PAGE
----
The best Ways to Deal with Credit Collectors

I was a debt collector for two years. When I lost my job, I became the debtor on the other end of the phone. What can a debtor do to best deal with a debt collector? There are just a few options.

Hang Up

You do not want to ignore them forever. Some collection agencies could eventually start calling your family and neighbors to try to get in touch with you if you never answer your phone. They are allowed one phone call to a known relative in an effort to try to reach you; anything more is a violation of the Fair Debt Collection Practices Act, or FDCPA.

A debt collection agency has to be licensed in both their state and yours or it is illegal for them to be calling you in the first place. All states are bound to the FDCPA but many have their own separate, stricter rules and regulations. For instance, many states carry a Seven Day Hang Up Policy. If your state is one of them, hanging up on a debt collector will buy you seven days before they are allowed to contact you by phone again. In some states, they are allowed an immediate return phone call to verify that you did intentionally terminate the call.


If you can afford to repay the debt over time you can offer your solution. It does not matter what amount you offer, whether it be 10% or 30%, they are going to try to talk you into a higher amount. When an amount is agreed upon, or rather if it is, most debt collectors will then tell you that payment schedules are not acceptable unless you set up automatic payments from your debit card or checking account.

Many agencies will have their own rules, but the law is the law. You are not obligated to give them your financial information and you do not have to, by law, give them automatic payments. Many agencies will flat out say they will not accept anything smaller than a payment in full. Even if you ask them if they will return your payments if you send them and they say yes, they cannot do this. When I was a debt collector I had the sweetest woman send $1 a month on her overdue credit card. That is what she could afford, and the data entry clerks credited her account each month.


Many debts, especially unsecured credit cards, are payable via settlement. Most agencies will offer an 80% – 90% settlement amount if you make one lump sum payment. As a debt collector I found that offering a settlement between February and April got more delinquent accounts paid then offering payment schedules. If you are offered this, or you ask a debt collector to do this for you and they agree, always get a Letter of Settlement before paying. You should be given a minimum of 30 days to complete the transaction from the date on the Letter of Settlement.

This option is best if you want to get a nice chunk off your credit report and can spare the funds. Your credit report will show the account was settled and it will no longer be considered a bad debt.

Refusal To Pay

You can be down right blunt with the debt collector and tell them you are refusing to pay. Naturally they will ask questions but after a debtor refuses to pay the debt they cannot continue aggressive credit collection actions. Many states will require you send this refusal in written form before any phone calls would cease.

Cease and Desist Letter

You can write a cease and desist letter to the agency. The letter should state clearly that is a letter that requires them to cease and desist all communications, both oral and written, immediately. They are allowed to contact you one more time to confirm your wishes and inform you that they received the letter.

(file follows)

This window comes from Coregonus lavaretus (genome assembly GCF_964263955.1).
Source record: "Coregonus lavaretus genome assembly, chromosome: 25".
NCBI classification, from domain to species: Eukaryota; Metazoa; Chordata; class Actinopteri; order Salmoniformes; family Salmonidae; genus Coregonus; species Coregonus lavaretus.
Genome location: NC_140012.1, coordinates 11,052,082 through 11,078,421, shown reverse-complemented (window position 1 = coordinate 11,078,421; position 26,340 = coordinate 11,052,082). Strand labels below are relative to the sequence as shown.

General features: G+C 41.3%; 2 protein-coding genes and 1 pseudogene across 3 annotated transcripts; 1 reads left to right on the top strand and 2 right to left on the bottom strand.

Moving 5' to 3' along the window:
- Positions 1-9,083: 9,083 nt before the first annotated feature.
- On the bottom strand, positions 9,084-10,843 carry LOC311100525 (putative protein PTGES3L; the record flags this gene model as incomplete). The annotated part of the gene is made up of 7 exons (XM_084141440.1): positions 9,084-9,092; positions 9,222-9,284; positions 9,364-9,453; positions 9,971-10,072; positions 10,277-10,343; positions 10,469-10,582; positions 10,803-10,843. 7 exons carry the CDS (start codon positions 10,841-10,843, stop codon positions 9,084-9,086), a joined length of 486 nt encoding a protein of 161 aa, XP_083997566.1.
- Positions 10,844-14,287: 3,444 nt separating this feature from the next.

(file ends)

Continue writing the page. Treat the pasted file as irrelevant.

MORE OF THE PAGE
Dispute and Proof

If the debt is disputable, as in not yours or $4000 more than the original debt, you can send a dispute letter requesting proof of the debt. In the event that they cannot provide validation they will have to cease communication. You will also then be able to have this debt removed from your credit report, legally.

Validation proof should not take more than thirty days. If you have not heard back from them in thirty days from the day you send the letter you should contact them to be sure they received it and are working on it. If they can show that they were working on obtaining the proof they do have more time. If you seem to be getting the run around contact the credit bureaus directly to file a dispute on your credit report. During this process you will be allowed to request documentation proving the debt, and if none is found the debt will be cleared from your credit report.

Although I receive calls from debt collectors I do know what it was like on the other end of that phone. Many debt collectors are rude, some may even curse which is illegal as well, but many have the same feelings as you and I. When I was behind the phone calls it broke my heart. I heard some of the worst stories ever and found myself weeping for my account holders.

The job became so stressful that I would eventually walk away from it. Of course we got the phone calls that were sob stories that were just plain untrue, but most times you could tell in their voice if they were really in a situation.

My best advice is to try to work with the debt collector. If they get rude hang up and write a refusal letter. Any time you send anything to a debt collection agency be sure to send it certified, registered, delivery confirmation, or signature confirmation. You need proof that they received what you sent them to cover yourself in the future if bigger problems would arise.

If a debt collector threatens you in any way, portrays them self as an attorney when they are not, or curses at you, you should contact an attorney. Most violations of the FDCPA are punishable by a $1500 fine and if there are enough cases and complaints they could lose their licensing.